Quicken Loans parent Rocket Companies Inc.’s stock undefined public debut fell flat, after the mortgage lending giant’s downsized initial public offering… Shockingly, there are very few times that Robinhood investors on average performed materially worse than the market. Epic said the deal included a $250 million strategic investment from Sony, which it announced last month.
Author: Tomi Kilgore
Robinhood investors are beating the stock market — and here’s the data that proves it
It is hard to go an hour without seeing another headline related to Robinhood cross the screen, as the investing world has been captivated by the motley crew of investors that call the Reddit stock and option trading community r/wallstreetbets home.
As a chartered financial analyst with over a decade of capital markets experience, this raised two specific questions in my mind. How good or bad are these investors? And are these amateur investors responsible for the recent run-up in securities prices?
First, are Robinhood users successful investors?
To answer this, I analyzed the widely held Robinhood stocks within the Russell 1000 and compared them to the median results of the stocks within the Russell 1000.
This process essentially takes the median volatility and return profile of the widely held (defined as more than 10,000 holders) stocks of Robinhood investors and compares them to the median return and volatility of the Russell 1000 constituents.
Robinhood investors do have a reputation as risk-takers, and the data proves this. In fact, as shown in the chart below, on average Robinhood investors take significantly more risk than your average Russell 1000 stock — a risk appetite that seems to have grown since the COVID-19 crisis began.
But has their risk appetite translated into worse future returns for their holdings?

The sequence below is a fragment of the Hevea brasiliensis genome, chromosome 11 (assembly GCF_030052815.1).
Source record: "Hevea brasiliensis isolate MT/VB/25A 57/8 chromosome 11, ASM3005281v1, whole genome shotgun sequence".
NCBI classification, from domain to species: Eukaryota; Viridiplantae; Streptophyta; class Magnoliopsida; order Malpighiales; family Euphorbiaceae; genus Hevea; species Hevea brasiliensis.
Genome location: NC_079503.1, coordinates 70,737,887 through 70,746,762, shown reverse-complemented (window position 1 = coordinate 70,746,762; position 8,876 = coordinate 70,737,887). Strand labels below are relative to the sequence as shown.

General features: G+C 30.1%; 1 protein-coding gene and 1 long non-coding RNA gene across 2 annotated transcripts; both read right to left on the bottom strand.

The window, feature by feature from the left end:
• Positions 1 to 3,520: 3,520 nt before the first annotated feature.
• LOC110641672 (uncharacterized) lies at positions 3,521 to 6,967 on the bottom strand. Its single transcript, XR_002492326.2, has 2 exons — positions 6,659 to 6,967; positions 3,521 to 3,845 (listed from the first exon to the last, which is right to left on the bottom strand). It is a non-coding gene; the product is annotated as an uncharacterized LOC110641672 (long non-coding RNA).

To answer this, we looked at the future 1-month returns at each point in time to see if the increased risk-taking was resulting in worse returns for Robinhood investors. For example, if we looked at the 54 securities that had over 10,000 Robinhood holders on March 8, 2018, we see they had a median return from March 5, 2018, to June 3, 2018, of 4.73% vs the Russell 1000 median return of 2.97%. The chart below shows those future results over time:
Shockingly, there are very few times that Robinhood investors (on average) performed materially worse than the market — and they appear to have done better than the market during the COVID-19 crisis.
Robinhood investors have been buying riskier stocks, but have also been performing slightly better than the market.
As for our second question, is Robinhood responsible for moving the market?
This query can be answered easily by tracking the minimum value of accounts over time.
As each Robinhood holder of a specific stock must hold at least 1 share of that stock, we can analyze the minimum dollar value of Robinhood accounts. For example, if Tesla has 300,000 holders, we know the minimum number of shares held is going to be 300,000 (1 per holder). In reality, this number is much higher, at least on a notional level, since it isn’t clear if this data includes options or not — and one cannot be hard-pressed to believe that in companies with lower share prices (such as Ford or Hertz), the average Robinhood holder will have many more than one share.
According to that simple methodology, the minimum dollar value of Robinhood holdings has jumped by 396% since the COVID low… which makes it seem pretty obvious that Robinhood investors are having a major impact on the market.
Retail investing has come into its own during the pandemic. With more people social distancing in their homes, the market has seen an unprecedented uptick in day-trading from everyday investors. Markets are now faced with a less disciplined albeit riskier faction of investors ready to take immediate action on the household names they are familiar with. This leaves more sophisticated investors with the added responsibility of following the swings resulting from Robinhooders investing in well-known companies.